Dr Erin Maglaque

D.Phil. (Oxford)

Department of History

Lecturer in Early Modern European History

+44 114 222 2615

Full contact details

Dr Erin Maglaque
Department of History
Jessop West
1 Upper Hanover Street
S3 7RA

I completed my D.Phil at Oxford in 2015, before spending three further years in Oxford as a Junior Research Fellow at Oriel College. I then spent a year as a lecturer at the University of St Andrews, before joining the Department in 2018.

I am a historian of early modern Europe, particularly the cultural history of early modern Italy. My first book, Venice’s Intimate Empire: Family Life and Scholarship in the Renaissance Mediterranean was published by Cornell University Press in 2018.

Research interests

I am a cultural historian of Italy in the early modern period. My research contains two strands: first, Italy's transnational connections across the Mediterranean; and secondly, the relationship between gender, family, and political culture in the early modern period.

My first book, Venice’s Intimate Empire: Family Life and Scholarship in the Renaissance Mediterranean (Cornell University Press in 2018) focuses on the early modern Venetian empire, which extended from the Venetian lagoon to Cyprus in the eastern Mediterranean. The book draws on private writings, humanist geographies, letters, and the extensive Venetian archives to piece together the ways in which Venetian governing families experienced and negotiated Venice’s Mediterranean empire. It is particularly interested in integrating gender and family history into our understanding of the political culture of empire.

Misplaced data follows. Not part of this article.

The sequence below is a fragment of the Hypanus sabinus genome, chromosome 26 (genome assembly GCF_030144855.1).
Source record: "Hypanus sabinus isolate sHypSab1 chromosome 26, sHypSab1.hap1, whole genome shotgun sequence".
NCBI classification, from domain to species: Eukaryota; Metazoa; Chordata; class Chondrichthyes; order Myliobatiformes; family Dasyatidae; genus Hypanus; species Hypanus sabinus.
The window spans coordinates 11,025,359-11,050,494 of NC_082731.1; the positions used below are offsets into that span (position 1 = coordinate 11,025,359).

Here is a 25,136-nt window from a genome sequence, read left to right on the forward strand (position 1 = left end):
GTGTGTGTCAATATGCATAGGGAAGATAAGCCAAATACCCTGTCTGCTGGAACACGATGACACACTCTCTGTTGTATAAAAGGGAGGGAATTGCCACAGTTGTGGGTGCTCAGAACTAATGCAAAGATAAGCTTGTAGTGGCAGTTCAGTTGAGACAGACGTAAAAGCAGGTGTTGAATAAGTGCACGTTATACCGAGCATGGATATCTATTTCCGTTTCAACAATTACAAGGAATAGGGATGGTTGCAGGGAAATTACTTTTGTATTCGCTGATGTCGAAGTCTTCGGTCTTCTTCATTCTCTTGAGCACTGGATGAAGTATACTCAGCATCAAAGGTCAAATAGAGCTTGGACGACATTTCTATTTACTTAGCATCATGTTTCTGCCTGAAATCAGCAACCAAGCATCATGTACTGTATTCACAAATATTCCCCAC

I am embarking on new research that unites these interests in gender and the family into the history of Italy's multi-ethnic, multi-confessional early modern past.



  • Maglaque E (2018) Venice's intimate empire: Family life and scholarship in the renaissance mediterranean. Ithaca, NY: Cornell University Press. RIS download Bibtex download

Journal articles


Book reviews

Research group

Research supervision

I am happy to supervise students interested in any aspect of early modern European history, in particular those with interests in Italy or the Mediterranean world, empire, political culture, or gender.

Find out more about PhD study in History

Teaching activities


  • HST112 - Paths from Antiquity to Modernity
  • HST115 - The ‘Disenchantment’ of Early Modern Europe
  • HST246 - Gender, Culture and Society in Britain 1650-1850
  • HST2517 - Culture in Early Modern Europe
  • HST3000 - The Uses of History
Public engagement

I co-curated the 2015 exhibition ‘Boomtown: Silver and Science, Riches and Radicalism in Renaissance Bohemia’ at the Ashmolean Museum, Oxford.